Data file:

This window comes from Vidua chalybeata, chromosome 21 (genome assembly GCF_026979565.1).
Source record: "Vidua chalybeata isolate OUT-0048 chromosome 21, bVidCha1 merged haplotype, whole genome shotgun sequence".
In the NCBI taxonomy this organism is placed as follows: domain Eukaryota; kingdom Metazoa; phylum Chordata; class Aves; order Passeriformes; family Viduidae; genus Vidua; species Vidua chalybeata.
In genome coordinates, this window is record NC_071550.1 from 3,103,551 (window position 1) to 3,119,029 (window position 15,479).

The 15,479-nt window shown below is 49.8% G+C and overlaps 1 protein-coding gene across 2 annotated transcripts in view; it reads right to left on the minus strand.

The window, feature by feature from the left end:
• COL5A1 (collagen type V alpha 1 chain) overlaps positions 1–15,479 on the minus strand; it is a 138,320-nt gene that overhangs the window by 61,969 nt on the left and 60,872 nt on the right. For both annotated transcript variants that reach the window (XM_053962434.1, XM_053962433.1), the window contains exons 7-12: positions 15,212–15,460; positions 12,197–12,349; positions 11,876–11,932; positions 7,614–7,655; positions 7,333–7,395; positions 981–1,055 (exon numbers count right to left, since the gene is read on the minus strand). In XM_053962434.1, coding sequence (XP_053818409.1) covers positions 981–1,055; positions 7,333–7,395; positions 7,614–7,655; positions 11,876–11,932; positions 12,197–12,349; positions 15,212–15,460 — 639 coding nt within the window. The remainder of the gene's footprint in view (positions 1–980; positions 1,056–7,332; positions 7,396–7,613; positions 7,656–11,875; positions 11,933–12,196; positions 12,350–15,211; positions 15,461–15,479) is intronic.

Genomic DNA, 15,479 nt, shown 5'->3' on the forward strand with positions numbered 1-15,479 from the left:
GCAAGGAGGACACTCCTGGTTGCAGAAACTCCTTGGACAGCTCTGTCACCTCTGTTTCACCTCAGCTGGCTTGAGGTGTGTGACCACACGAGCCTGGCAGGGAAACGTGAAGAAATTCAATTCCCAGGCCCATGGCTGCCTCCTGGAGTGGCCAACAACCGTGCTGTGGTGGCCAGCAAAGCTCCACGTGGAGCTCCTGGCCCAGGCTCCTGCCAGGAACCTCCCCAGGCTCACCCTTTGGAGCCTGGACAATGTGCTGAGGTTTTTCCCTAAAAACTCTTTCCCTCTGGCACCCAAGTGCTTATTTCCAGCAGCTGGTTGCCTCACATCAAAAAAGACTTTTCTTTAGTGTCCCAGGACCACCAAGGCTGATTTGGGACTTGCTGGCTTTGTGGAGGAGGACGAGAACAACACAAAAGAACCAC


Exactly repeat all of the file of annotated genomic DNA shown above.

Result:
This window comes from Vidua chalybeata, chromosome 21 (genome assembly GCF_026979565.1).
Source record: "Vidua chalybeata isolate OUT-0048 chromosome 21, bVidCha1 merged haplotype, whole genome shotgun sequence".
In the NCBI taxonomy this organism is placed as follows: domain Eukaryota; kingdom Metazoa; phylum Chordata; class Aves; order Passeriformes; family Viduidae; genus Vidua; species Vidua chalybeata.
In genome coordinates, this window is record NC_071550.1 from 3,103,551 (window position 1) to 3,119,029 (window position 15,479).

The 15,479-nt window shown below is 49.8% G+C and overlaps 1 protein-coding gene across 2 annotated transcripts in view; it reads right to left on the minus strand.

The window, feature by feature from the left end:
• COL5A1 (collagen type V alpha 1 chain) overlaps positions 1–15,479 on the minus strand; it is a 138,320-nt gene that overhangs the window by 61,969 nt on the left and 60,872 nt on the right. For both annotated transcript variants that reach the window (XM_053962434.1, XM_053962433.1), the window contains exons 7-12: positions 15,212–15,460; positions 12,197–12,349; positions 11,876–11,932; positions 7,614–7,655; positions 7,333–7,395; positions 981–1,055 (exon numbers count right to left, since the gene is read on the minus strand). In XM_053962434.1, coding sequence (XP_053818409.1) covers positions 981–1,055; positions 7,333–7,395; positions 7,614–7,655; positions 11,876–11,932; positions 12,197–12,349; positions 15,212–15,460 — 639 coding nt within the window. The remainder of the gene's footprint in view (positions 1–980; positions 1,056–7,332; positions 7,396–7,613; positions 7,656–11,875; positions 11,933–12,196; positions 12,350–15,211; positions 15,461–15,479) is intronic.

Genomic DNA, 15,479 nt, shown 5'->3' on the forward strand with positions numbered 1-15,479 from the left:
GCAAGGAGGACACTCCTGGTTGCAGAAACTCCTTGGACAGCTCTGTCACCTCTGTTTCACCTCAGCTGGCTTGAGGTGTGTGACCACACGAGCCTGGCAGGGAAACGTGAAGAAATTCAATTCCCAGGCCCATGGCTGCCTCCTGGAGTGGCCAACAACCGTGCTGTGGTGGCCAGCAAAGCTCCACGTGGAGCTCCTGGCCCAGGCTCCTGCCAGGAACCTCCCCAGGCTCACCCTTTGGAGCCTGGACAATGTGCTGAGGTTTTTCCCTAAAAACTCTTTCCCTCTGGCACCCAAGTGCTTATTTCCAGCAGCTGGTTGCCTCACATCAAAAAAGACTTTTCTTTAGTGTCCCAGGACCACCAAGGCTGATTTGGGACTTGCTGGCTTTGTGGAGGAGGACGAGAACAACACAAAAGAACCAC